Swain has been using MDMA in moderation for about two years and said he feels energized when approaching the peak of his high. But following the climax, his high crashes and everything feels calm.

“MDMA is like the fifth person at the party.

It feels like there’s another friend there bringing everyone together. And when you come down, it’s like that friend has left,” said Swain who has experienced some bad hangovers after using the drug.

Katelyn said the day after using MDMA she often feels very down and uninterested. She recalls a comedown when she was furious with her boyfriend although he’d done nothing wrong.

“You’re depleting your brain of all the chemicals, the serotonin, that makes you feel good,” Katelyn said.

Like many people who use the drug on a frequent basis, Swain isn’t entirely sure how MDMA actually works nor is he aware of its effects.

“I don’t think anyone who I’ve done MDMA with has ever known what it means. But I think that the scientific name makes it seem more pure [than ecstasy],” he said.

But Kish said it makes no scientific sense that MDMA and ecstasy are different.

The myths

By using hair sample analysis, Kish researches MDMA users and the effects the drug has on the brain.

His studies have found that most MDMA users in the Toronto area don’t realize they’re regularly taking meth because it’s been mixed into their MDMA pill or powder.

“You can find anything in an ecstasy tablet. You can find filler, you can find cocaine, you can find methamphetamine,” he said.

While scientists are not yet positive whether MDMA kills brain cells, they know that it affects serotonin, and that when combined with meth, causes a slight thinning of the cerebral cortex, the exterior layer of the brain.

“The reputation that MDMA has and the circumstance in which it’s used bring the appearance that there’s less harm involved. That brings us back to the argument that you don’t know exactly what you’re getting. That’s the big risk with MDMA,” said Staff Sergeant John Babiar of the Toronto Police.

“It’s produced in a [drug lab] and unlike pharmaceuticals, there’s no control.”

The police have their evidence analyzed by Health Canada. Babiar said about half of the pills tested are found to contain other substances. Meth, PCP, MDA, and Ketamine are among some of the drugs that have been found in the analyzed samples.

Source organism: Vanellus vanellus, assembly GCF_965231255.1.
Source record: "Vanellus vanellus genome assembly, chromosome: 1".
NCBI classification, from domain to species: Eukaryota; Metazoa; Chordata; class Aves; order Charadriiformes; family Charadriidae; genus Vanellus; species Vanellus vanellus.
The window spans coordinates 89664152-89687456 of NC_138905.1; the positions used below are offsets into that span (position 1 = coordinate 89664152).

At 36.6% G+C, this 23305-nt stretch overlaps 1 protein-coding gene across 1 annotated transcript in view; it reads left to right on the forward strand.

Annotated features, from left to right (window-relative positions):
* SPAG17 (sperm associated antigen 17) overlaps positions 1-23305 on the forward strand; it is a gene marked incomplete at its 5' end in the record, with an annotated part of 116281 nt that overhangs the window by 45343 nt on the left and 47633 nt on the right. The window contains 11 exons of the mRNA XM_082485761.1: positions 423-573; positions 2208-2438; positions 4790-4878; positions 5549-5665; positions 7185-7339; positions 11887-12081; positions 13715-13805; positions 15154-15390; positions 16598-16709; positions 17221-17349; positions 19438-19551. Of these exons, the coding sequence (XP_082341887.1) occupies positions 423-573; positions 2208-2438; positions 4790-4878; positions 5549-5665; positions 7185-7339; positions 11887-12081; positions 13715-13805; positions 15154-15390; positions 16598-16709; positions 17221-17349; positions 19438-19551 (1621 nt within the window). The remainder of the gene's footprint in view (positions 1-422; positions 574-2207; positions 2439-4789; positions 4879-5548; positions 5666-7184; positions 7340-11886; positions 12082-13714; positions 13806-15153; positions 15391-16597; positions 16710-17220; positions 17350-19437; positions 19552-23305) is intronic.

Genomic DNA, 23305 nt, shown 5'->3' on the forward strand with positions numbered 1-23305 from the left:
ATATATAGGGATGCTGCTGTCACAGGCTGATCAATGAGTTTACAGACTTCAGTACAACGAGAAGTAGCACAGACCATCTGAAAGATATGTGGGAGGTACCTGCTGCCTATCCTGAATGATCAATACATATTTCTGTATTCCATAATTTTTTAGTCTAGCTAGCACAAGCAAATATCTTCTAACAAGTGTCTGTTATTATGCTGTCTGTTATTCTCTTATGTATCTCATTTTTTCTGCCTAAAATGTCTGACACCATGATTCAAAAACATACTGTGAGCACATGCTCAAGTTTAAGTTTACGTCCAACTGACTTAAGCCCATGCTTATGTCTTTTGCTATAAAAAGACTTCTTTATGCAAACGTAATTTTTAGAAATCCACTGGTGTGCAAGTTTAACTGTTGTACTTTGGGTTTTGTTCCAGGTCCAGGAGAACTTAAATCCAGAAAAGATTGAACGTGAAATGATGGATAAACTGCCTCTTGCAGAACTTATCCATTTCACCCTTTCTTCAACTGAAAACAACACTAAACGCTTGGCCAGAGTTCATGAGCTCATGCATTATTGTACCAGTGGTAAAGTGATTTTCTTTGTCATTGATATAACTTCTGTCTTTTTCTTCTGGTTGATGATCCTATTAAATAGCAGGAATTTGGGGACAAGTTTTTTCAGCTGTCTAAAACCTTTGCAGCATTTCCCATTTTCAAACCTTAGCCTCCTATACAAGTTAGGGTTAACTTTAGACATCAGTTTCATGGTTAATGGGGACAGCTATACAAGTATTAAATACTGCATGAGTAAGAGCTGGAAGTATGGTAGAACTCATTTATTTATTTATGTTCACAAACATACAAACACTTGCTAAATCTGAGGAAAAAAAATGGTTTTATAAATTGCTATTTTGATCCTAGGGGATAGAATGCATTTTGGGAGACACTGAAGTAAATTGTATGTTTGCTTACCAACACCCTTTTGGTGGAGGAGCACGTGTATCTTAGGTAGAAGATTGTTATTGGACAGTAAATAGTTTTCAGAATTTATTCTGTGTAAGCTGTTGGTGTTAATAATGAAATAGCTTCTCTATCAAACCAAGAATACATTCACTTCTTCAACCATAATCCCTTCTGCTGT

“Regardless of your thoughts on the risks of MDMA, there’s no guarantee that [MDMA] is what you’re actually getting.”

Babiar said that in the past year he has seen a dramatic rise of MDMA in drug culture. There was a spike in 1999, and Toronto police have continued to see more MDMA related arrests since then.

The dangers

Increased body temperature and increased blood pressure, two physical effects of taking MDMA, can cause overheating, which can lead to hyperthermic death.

Though death from taking MDMA is rare, scientists have yet to understand why some people die from it while others are completely fine.

MDMA appears to be safer than other drugs. Based on a UK study published in the Lancet, the world’s oldest medical journal, earlier this month, ecstasy was ranked 16 out of 20 on a list of drugs based on harm to the user and harm to others. Alcohol came first, followed by heroin and crack cocaine. With most of its harm being physical and nearly all harm affecting the individual using, MDMA shows little risk when compared to other drugs.

“It doesn’t mean it’s safe, but it does seem to be less harmful than other drugs,” said Kish.

“It can’t be safe if ingesting a tablet or two can cause death. It’s rare, but it can cause death.”

Kish says MDMA is not an addictive drug but that like many other drugs, MDMA users will develop a tolerance to it — although the scientific community isn’t exactly sure how.

A tolerance shows that something in the brain has changed. Not necessarily brain damage, said Kish, but something has changed.